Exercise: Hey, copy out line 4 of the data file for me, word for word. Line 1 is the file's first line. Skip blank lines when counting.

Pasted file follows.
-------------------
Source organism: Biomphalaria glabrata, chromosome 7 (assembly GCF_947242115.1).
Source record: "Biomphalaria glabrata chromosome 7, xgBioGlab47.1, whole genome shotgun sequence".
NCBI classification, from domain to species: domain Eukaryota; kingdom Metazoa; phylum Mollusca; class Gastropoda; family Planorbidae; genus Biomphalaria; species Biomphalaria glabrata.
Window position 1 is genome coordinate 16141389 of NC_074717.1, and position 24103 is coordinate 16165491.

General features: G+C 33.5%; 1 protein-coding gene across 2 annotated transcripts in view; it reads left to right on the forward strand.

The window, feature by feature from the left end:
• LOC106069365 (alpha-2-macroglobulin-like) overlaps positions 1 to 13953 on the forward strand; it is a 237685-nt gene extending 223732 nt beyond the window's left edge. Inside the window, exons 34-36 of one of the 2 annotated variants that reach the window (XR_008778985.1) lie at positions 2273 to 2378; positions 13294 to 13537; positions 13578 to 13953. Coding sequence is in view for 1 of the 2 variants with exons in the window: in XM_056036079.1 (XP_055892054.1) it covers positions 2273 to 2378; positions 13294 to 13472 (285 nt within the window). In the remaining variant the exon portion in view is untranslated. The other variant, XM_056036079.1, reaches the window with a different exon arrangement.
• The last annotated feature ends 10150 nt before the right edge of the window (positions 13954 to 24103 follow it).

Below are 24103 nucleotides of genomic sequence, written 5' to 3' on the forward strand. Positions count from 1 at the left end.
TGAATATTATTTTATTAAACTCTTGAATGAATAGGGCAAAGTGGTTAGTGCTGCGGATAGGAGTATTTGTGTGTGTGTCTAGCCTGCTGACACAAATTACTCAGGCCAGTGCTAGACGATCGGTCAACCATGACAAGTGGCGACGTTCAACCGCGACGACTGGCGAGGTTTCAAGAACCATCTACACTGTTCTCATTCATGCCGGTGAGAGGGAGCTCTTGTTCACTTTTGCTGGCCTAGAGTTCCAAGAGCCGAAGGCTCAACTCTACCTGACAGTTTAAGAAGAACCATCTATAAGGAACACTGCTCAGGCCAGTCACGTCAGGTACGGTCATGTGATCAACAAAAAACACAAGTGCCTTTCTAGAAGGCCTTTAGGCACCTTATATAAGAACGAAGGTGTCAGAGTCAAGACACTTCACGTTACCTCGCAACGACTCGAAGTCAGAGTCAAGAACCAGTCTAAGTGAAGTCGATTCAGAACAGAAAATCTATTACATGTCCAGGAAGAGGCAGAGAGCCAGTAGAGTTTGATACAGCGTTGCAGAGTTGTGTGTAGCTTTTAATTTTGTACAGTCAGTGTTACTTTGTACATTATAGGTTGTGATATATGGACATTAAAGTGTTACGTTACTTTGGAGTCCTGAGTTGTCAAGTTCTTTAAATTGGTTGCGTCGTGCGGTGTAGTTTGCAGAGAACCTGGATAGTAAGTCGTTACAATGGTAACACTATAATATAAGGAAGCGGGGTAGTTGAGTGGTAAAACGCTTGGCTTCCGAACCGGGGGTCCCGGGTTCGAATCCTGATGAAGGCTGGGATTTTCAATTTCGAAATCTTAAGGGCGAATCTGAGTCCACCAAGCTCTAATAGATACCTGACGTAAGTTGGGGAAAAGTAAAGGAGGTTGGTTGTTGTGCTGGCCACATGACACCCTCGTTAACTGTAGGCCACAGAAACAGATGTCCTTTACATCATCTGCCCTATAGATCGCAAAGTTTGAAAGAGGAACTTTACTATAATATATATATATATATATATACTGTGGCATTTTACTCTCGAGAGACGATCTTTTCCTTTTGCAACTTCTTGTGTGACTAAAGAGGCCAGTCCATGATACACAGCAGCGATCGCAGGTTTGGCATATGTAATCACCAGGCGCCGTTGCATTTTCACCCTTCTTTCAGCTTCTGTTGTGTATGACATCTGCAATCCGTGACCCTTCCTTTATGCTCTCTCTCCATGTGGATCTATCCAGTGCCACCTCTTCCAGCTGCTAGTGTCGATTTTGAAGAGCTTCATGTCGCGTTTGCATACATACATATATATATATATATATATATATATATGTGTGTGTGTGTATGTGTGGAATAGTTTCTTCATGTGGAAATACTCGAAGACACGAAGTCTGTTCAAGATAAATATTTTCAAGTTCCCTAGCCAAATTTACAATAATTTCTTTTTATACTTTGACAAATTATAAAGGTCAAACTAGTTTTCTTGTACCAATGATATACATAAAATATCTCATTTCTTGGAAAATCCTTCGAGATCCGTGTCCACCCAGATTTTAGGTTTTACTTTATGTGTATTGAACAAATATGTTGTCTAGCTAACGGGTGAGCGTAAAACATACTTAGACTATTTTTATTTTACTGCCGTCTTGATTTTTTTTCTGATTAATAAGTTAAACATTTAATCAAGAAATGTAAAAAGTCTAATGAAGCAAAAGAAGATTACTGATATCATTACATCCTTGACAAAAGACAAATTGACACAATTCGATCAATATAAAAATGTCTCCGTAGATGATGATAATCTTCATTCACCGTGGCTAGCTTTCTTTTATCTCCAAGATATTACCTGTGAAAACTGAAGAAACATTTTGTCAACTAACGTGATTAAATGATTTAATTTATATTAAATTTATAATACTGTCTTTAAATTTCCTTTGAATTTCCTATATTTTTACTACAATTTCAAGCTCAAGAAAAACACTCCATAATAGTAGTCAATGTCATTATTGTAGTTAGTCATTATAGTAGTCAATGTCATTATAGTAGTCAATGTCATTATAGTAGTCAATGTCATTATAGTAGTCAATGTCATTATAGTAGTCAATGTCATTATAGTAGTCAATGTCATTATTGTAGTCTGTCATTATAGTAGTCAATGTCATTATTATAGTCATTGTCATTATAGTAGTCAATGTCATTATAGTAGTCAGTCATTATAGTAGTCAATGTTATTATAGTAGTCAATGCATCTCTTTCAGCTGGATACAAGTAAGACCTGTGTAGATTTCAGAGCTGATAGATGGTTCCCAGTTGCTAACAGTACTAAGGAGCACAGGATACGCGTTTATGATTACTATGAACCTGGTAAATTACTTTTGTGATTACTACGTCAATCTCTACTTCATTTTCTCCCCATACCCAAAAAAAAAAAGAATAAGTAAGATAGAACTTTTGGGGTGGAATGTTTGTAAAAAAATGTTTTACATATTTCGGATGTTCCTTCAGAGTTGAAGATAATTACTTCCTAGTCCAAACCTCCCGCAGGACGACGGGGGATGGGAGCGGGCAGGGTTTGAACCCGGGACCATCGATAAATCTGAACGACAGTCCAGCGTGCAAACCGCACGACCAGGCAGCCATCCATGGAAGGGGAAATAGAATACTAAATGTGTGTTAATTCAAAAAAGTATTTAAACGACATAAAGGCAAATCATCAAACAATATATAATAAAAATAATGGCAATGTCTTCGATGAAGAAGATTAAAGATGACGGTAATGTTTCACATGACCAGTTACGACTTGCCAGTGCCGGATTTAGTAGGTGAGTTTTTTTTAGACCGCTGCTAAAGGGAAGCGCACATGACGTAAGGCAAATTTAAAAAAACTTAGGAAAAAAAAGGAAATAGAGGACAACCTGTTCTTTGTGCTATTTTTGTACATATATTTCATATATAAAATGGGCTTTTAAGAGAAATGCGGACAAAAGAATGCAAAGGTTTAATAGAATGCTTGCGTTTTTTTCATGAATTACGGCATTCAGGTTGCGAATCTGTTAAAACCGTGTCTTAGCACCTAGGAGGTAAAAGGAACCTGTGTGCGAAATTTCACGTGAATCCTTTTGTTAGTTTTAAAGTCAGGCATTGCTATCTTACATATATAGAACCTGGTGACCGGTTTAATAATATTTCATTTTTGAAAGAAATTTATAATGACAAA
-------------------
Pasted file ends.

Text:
Window position 1 is genome coordinate 16141389 of NC_074717.1, and position 24103 is coordinate 16165491.